Be aware that the search engines see this as content and have included some of this type of text from my websites in the description of the results.

    Don't forget to put this style in your screen (original) stylesheet with a display of none, otherwise it will appear online unformatted.

  2. You can suggest where page breaks should occur; but, be careful with this technique. Differences in printers and margin settings may cause unfavorable results. While this is an option you have, it is one I don't recommend.

  3. With span statements you could print the actual link address rather than just print the link text. That way someone who reads the printed page could go directly to any other pages mentioned. For example:

    <p>For more information, go to <a href="more.html">Great Stuff</a>.</p>

    Could become:

    <p>For more information, go to <span class="no_print"><a href="more.html">Great Stuff</a></span><span class="print_only"></span>.

    Again, bear in mind both versions will be seen by the search engines, and both may be included in result descriptions.

  4. Do your visitors a favor and don't make them print your spiffy, but ink intensive page banner. Instead, create a simple logo or some other image that won't use half their ink cartridge. Use span or DIV to indicate the new image is for printing only.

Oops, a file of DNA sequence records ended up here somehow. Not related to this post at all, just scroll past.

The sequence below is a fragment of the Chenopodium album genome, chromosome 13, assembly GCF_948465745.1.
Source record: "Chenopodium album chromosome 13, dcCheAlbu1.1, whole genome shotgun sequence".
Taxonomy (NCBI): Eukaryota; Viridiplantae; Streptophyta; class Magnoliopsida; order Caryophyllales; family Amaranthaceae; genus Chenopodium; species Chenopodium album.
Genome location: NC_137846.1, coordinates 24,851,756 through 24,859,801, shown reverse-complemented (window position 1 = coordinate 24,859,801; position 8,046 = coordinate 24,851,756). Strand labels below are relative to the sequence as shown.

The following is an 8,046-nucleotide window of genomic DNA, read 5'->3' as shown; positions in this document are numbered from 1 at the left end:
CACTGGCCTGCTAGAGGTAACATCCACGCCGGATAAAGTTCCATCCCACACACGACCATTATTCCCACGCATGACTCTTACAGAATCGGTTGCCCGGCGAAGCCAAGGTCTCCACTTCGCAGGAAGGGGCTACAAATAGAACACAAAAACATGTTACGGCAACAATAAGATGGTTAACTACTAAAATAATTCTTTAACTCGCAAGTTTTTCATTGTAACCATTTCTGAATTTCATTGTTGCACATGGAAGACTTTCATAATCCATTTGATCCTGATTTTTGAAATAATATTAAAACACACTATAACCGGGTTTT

This is all it takes to design the look of your webpage when it's printed!

Trust me, your visitors may not know how you did it; but they will appreciate that you did. Creating an external stylesheet for printing is a simple way to make your online information usable and will help to enhance your website's credibility.

Be sure to check out Help For Web Beginners other HTML & CSS Tutorials.

About the Author is a website dedicated to providing free, easy to understand, online How To's for true web beginners. While the materials are not free or available for reprints, they are offered freely for individual use. Please use the contact page to let Michele know if this tutorial has been helpful or if there are any other beginner web programming or MySpace related tutorials you would like to see.